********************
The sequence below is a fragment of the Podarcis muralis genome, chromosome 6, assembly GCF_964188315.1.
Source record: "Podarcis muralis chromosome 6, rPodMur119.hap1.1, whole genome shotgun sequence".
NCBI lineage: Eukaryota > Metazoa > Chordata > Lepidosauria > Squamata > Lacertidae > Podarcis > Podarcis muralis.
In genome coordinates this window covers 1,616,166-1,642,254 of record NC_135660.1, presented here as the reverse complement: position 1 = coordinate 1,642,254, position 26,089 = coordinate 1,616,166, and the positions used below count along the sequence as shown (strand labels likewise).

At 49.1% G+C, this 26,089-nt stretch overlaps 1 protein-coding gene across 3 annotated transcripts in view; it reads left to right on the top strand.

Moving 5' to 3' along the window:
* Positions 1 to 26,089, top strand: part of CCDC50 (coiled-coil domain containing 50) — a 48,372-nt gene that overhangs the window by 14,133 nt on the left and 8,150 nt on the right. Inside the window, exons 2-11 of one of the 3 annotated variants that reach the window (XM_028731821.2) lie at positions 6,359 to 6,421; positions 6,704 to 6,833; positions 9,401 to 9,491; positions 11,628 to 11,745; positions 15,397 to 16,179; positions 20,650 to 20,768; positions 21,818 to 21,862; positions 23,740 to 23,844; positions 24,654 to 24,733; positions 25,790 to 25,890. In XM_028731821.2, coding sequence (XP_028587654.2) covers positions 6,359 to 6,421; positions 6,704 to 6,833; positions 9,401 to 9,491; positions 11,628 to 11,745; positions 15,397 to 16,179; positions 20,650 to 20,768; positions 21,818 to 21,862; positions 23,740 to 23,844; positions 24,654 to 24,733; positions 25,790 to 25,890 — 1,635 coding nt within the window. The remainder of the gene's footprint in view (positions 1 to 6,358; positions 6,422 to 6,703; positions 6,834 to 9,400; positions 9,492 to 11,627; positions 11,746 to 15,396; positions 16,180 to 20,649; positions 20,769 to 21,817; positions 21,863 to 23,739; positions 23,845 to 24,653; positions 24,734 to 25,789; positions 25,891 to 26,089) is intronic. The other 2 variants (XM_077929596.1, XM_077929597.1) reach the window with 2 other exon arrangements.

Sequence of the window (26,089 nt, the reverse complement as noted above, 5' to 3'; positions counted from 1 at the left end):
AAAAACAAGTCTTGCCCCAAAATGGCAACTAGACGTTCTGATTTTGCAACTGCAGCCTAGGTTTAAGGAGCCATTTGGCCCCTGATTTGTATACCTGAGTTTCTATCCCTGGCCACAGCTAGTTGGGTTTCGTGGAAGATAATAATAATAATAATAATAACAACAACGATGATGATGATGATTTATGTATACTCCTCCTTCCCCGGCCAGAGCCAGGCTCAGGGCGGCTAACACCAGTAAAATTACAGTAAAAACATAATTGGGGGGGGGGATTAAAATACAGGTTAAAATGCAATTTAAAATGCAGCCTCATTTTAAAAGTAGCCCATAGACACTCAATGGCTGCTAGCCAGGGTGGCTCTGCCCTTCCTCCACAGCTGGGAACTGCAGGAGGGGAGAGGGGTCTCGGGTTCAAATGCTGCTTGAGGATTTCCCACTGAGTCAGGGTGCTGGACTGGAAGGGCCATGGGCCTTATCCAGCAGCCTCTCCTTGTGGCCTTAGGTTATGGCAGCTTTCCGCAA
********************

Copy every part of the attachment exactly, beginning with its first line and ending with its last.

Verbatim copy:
The sequence below is a fragment of the Podarcis muralis genome, chromosome 6, assembly GCF_964188315.1.
Source record: "Podarcis muralis chromosome 6, rPodMur119.hap1.1, whole genome shotgun sequence".
NCBI lineage: Eukaryota > Metazoa > Chordata > Lepidosauria > Squamata > Lacertidae > Podarcis > Podarcis muralis.
In genome coordinates this window covers 1,616,166-1,642,254 of record NC_135660.1, presented here as the reverse complement: position 1 = coordinate 1,642,254, position 26,089 = coordinate 1,616,166, and the positions used below count along the sequence as shown (strand labels likewise).

At 49.1% G+C, this 26,089-nt stretch overlaps 1 protein-coding gene across 3 annotated transcripts in view; it reads left to right on the top strand.

Moving 5' to 3' along the window:
* Positions 1 to 26,089, top strand: part of CCDC50 (coiled-coil domain containing 50) — a 48,372-nt gene that overhangs the window by 14,133 nt on the left and 8,150 nt on the right. Inside the window, exons 2-11 of one of the 3 annotated variants that reach the window (XM_028731821.2) lie at positions 6,359 to 6,421; positions 6,704 to 6,833; positions 9,401 to 9,491; positions 11,628 to 11,745; positions 15,397 to 16,179; positions 20,650 to 20,768; positions 21,818 to 21,862; positions 23,740 to 23,844; positions 24,654 to 24,733; positions 25,790 to 25,890. In XM_028731821.2, coding sequence (XP_028587654.2) covers positions 6,359 to 6,421; positions 6,704 to 6,833; positions 9,401 to 9,491; positions 11,628 to 11,745; positions 15,397 to 16,179; positions 20,650 to 20,768; positions 21,818 to 21,862; positions 23,740 to 23,844; positions 24,654 to 24,733; positions 25,790 to 25,890 — 1,635 coding nt within the window. The remainder of the gene's footprint in view (positions 1 to 6,358; positions 6,422 to 6,703; positions 6,834 to 9,400; positions 9,492 to 11,627; positions 11,746 to 15,396; positions 16,180 to 20,649; positions 20,769 to 21,817; positions 21,863 to 23,739; positions 23,845 to 24,653; positions 24,734 to 25,789; positions 25,891 to 26,089) is intronic. The other 2 variants (XM_077929596.1, XM_077929597.1) reach the window with 2 other exon arrangements.

Sequence of the window (26,089 nt, the reverse complement as noted above, 5' to 3'; positions counted from 1 at the left end):
AAAAACAAGTCTTGCCCCAAAATGGCAACTAGACGTTCTGATTTTGCAACTGCAGCCTAGGTTTAAGGAGCCATTTGGCCCCTGATTTGTATACCTGAGTTTCTATCCCTGGCCACAGCTAGTTGGGTTTCGTGGAAGATAATAATAATAATAATAATAACAACAACGATGATGATGATGATTTATGTATACTCCTCCTTCCCCGGCCAGAGCCAGGCTCAGGGCGGCTAACACCAGTAAAATTACAGTAAAAACATAATTGGGGGGGGGGATTAAAATACAGGTTAAAATGCAATTTAAAATGCAGCCTCATTTTAAAAGTAGCCCATAGACACTCAATGGCTGCTAGCCAGGGTGGCTCTGCCCTTCCTCCACAGCTGGGAACTGCAGGAGGGGAGAGGGGTCTCGGGTTCAAATGCTGCTTGAGGATTTCCCACTGAGTCAGGGTGCTGGACTGGAAGGGCCATGGGCCTTATCCAGCAGCCTCTCCTTGTGGCCTTAGGTTATGGCAGCTTTCCGCAA